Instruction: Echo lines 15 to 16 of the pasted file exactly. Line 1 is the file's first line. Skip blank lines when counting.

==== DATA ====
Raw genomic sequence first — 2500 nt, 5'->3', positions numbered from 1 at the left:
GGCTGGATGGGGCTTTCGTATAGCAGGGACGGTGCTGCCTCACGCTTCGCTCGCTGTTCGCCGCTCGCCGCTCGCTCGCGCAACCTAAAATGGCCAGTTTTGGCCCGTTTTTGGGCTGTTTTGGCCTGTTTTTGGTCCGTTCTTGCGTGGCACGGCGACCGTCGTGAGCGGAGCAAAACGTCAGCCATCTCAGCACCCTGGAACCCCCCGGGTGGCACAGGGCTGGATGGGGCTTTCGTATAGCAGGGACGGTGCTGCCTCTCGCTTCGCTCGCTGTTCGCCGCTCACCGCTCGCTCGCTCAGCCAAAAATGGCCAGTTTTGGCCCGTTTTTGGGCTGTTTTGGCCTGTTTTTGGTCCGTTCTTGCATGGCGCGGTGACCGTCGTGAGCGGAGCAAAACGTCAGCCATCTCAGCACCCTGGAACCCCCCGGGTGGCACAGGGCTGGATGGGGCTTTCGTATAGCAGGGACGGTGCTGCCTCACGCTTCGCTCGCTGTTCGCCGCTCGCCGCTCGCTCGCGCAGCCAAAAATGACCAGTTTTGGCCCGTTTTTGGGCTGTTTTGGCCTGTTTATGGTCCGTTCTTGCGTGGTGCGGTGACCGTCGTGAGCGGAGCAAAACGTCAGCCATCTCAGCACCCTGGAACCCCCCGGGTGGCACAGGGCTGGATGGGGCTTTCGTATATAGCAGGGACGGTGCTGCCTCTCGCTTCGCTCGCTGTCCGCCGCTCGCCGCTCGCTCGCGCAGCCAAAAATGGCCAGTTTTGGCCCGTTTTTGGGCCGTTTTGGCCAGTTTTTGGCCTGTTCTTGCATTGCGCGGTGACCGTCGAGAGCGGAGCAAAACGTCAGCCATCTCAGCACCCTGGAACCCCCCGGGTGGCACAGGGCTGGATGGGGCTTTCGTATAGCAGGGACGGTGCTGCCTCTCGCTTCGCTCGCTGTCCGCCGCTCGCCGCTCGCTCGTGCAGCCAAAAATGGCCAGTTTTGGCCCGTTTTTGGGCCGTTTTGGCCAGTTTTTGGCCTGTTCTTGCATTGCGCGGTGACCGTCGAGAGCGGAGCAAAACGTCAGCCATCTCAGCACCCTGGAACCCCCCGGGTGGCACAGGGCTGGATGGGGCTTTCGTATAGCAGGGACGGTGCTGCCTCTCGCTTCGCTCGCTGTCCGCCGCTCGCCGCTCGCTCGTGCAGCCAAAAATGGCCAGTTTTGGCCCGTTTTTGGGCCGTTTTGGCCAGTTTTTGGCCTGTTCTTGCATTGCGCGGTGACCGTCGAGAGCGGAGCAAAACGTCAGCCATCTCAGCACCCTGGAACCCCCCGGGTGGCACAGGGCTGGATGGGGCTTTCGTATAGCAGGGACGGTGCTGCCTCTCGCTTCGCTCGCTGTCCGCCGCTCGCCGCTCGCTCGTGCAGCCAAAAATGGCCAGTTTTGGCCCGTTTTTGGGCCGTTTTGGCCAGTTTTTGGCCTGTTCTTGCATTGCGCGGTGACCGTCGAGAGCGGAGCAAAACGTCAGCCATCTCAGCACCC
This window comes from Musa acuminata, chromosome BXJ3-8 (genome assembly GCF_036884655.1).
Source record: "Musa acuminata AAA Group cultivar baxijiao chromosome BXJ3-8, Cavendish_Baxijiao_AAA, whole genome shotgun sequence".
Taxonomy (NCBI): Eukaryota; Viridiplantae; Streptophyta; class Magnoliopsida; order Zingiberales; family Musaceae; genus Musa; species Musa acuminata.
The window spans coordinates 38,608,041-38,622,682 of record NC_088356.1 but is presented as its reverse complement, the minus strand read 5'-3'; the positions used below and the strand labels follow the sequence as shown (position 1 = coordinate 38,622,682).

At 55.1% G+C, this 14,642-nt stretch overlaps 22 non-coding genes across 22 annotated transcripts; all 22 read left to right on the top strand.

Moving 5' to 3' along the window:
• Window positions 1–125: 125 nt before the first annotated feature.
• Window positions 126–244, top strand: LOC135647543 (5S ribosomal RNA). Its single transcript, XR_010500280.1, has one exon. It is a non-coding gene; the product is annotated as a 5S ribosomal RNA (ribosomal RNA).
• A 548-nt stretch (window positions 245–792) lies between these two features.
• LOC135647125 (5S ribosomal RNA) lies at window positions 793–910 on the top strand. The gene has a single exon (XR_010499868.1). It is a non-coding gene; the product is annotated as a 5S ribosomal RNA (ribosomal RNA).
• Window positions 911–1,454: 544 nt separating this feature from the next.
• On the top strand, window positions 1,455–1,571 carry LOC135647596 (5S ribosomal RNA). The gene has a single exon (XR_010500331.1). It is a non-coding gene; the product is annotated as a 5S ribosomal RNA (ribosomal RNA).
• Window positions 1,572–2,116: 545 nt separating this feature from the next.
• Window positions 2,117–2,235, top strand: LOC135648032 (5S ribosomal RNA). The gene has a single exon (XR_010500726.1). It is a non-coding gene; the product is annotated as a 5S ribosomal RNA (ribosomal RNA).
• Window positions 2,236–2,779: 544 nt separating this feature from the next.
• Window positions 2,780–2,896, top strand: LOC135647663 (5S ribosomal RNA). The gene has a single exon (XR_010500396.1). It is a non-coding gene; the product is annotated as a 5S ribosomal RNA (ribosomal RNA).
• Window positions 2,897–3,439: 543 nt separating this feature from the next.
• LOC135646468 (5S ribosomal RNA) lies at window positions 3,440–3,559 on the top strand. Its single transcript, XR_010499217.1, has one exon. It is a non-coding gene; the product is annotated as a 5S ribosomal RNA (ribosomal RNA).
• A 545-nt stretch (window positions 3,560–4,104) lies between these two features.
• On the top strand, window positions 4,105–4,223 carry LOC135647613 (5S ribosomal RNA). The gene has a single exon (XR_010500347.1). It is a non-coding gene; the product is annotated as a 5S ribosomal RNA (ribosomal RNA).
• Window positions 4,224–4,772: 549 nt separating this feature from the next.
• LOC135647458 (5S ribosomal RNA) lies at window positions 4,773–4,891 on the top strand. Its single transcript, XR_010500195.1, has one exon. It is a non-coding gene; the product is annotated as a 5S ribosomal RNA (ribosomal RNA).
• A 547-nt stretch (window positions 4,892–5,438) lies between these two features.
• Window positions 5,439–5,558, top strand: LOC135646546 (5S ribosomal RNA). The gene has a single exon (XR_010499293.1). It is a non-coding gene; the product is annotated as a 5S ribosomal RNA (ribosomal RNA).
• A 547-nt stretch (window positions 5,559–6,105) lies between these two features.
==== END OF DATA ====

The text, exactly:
• Window positions 1,572–2,116: 545 nt separating this feature from the next.
• Window positions 2,117–2,235, top strand: LOC135648032 (5S ribosomal RNA). The gene has a single exon (XR_010500726.1). It is a non-coding gene; the product is annotated as a 5S ribosomal RNA (ribosomal RNA).